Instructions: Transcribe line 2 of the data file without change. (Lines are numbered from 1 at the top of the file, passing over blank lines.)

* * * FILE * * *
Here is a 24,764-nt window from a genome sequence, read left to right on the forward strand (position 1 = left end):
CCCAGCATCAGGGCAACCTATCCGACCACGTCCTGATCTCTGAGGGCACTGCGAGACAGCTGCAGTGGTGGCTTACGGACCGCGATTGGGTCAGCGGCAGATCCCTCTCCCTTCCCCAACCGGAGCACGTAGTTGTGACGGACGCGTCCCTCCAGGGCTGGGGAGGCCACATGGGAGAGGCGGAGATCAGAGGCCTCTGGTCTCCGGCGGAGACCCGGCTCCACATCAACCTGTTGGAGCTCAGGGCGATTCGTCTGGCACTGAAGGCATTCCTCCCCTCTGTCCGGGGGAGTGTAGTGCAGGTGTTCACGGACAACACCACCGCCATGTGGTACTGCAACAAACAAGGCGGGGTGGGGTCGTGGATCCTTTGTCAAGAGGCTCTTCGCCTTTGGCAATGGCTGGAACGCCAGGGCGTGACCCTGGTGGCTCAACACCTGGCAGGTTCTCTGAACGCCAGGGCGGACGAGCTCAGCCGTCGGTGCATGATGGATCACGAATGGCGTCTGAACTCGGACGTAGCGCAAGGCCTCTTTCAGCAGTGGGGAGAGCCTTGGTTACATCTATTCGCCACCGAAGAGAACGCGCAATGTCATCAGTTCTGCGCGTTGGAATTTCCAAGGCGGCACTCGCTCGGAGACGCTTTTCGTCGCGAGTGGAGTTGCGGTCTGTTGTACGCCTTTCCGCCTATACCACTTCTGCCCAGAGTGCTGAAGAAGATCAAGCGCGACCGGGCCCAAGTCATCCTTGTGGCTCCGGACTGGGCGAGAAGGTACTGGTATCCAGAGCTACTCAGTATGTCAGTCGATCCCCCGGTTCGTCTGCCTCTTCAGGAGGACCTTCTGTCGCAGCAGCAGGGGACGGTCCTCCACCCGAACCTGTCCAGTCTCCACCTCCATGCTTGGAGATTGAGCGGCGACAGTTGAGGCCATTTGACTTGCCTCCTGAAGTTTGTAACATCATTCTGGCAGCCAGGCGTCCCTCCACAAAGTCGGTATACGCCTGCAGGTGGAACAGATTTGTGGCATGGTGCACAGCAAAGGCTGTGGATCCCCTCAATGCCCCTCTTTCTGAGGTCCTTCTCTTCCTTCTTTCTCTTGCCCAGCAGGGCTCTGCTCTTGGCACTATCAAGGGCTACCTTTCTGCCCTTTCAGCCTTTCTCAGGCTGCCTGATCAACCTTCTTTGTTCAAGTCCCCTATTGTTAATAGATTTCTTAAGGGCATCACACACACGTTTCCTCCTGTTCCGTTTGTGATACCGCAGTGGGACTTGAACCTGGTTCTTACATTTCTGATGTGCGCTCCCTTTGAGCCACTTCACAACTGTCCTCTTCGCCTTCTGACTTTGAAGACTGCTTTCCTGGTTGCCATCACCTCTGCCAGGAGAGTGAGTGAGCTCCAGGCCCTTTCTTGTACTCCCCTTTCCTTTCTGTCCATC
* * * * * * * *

CCCAGCATCAGGGCAACCTATCCGACCACGTCCTGATCTCTGAGGGCACTGCGAGACAGCTGCAGTGGTGGCTTACGGACCGCGATTGGGTCAGCGGCAGATCCCTCTCCCTTCCCCAACCGGAGCACGTAGTTGTGACGGACGCGTCCCTCCAGGGCTGGGGAGGCCACATGGGAGAGGCGGAGATCAGAGGCCTCTGGTCTCCGGCGGAGACCCGGCTCCACATCAACCTGTTGGAGCTCAGGGCGATTCGTCTGGCACTGAAGGCATTCCTCCCCTCTGTCCGGGGGAGTGTAGTGCAGGTGTTCACGGACAACACCACCGCCATGTGGTACTGCAACAAACAAGGCGGGGTGGGGTCGTGGATCCTTTGTCAAGAGGCTCTTCGCCTTTGGCAATGGCTGGAACGCCAGGGCGTGACCCTGGTGGCTCAACACCTGGCAGGTTCTCTGAACGCCAGGGCGGACGAGCTCAGCCGTCGGTGCATGATGGATCACGAATGGCGTCTGAACTCGGACGTAGCGCAAGGCCTCTTTCAGCAGTGGGGAGAGCCTTGGTTACATCTATTCGCCACCGAAGAGAACGCGCAATGTCATCAGTTCTGCGCGTTGGAATTTCCAAGGCGGCACTCGCTCGGAGACGCTTTTCGTCGCGAGTGGAGTTGCGGTCTGTTGTACGCCTTTCCGCCTATACCACTTCTGCCCAGAGTGCTGAAGAAGATCAAGCGCGACCGGGCCCAAGTCATCCTTGTGGCTCCGGACTGGGCGAGAAGGTACTGGTATCCAGAGCTACTCAGTATGTCAGTCGATCCCCCGGTTCGTCTGCCTCTTCAGGAGGACCTTCTGTCGCAGCAGCAGGGGACGGTCCTCCACCCGAACCTGTCCAGTCTCCACCTCCATGCTTGGAGATTGAGCGGCGACAGTTGAGGCCATTTGACTTGCCTCCTGAAGTTTGTAACATCATTCTGGCAGCCAGGCGTCCCTCCACAAAGTCGGTATACGCCTGCAGGTGGAACAGATTTGTGGCATGGTGCACAGCAAAGGCTGTGGATCCCCTCAATGCCCCTCTTTCTGAGGTCCTTCTCTTCCTTCTTTCTCTTGCCCAGCAGGGCTCTGCTCTTGGCACTATCAAGGGCTACCTTTCTGCCCTTTCAGCCTTTCTCAGGCTGCCTGATCAACCTTCTTTGTTCAAGTCCCCTATTGTTAATAGATTTCTTAAGGGCATCACACACACGTTTCCTCCTGTTCCGTTTGTGATACCGCAGTGGGACTTGAACCTGGTTCTTACATTTCTGATGTGCGCTCCCTTTGAGCCACTTCACAACTGTCCTCTTCGCCTTCTGACTTTGAAGACTGCTTTCCTGGTTGCCATCACCTCTGCCAGGAGAGTGAGTGAGCTCCAGGCCCTTTCTTGTACTCCCCTTTCCTTTCTGTCCATC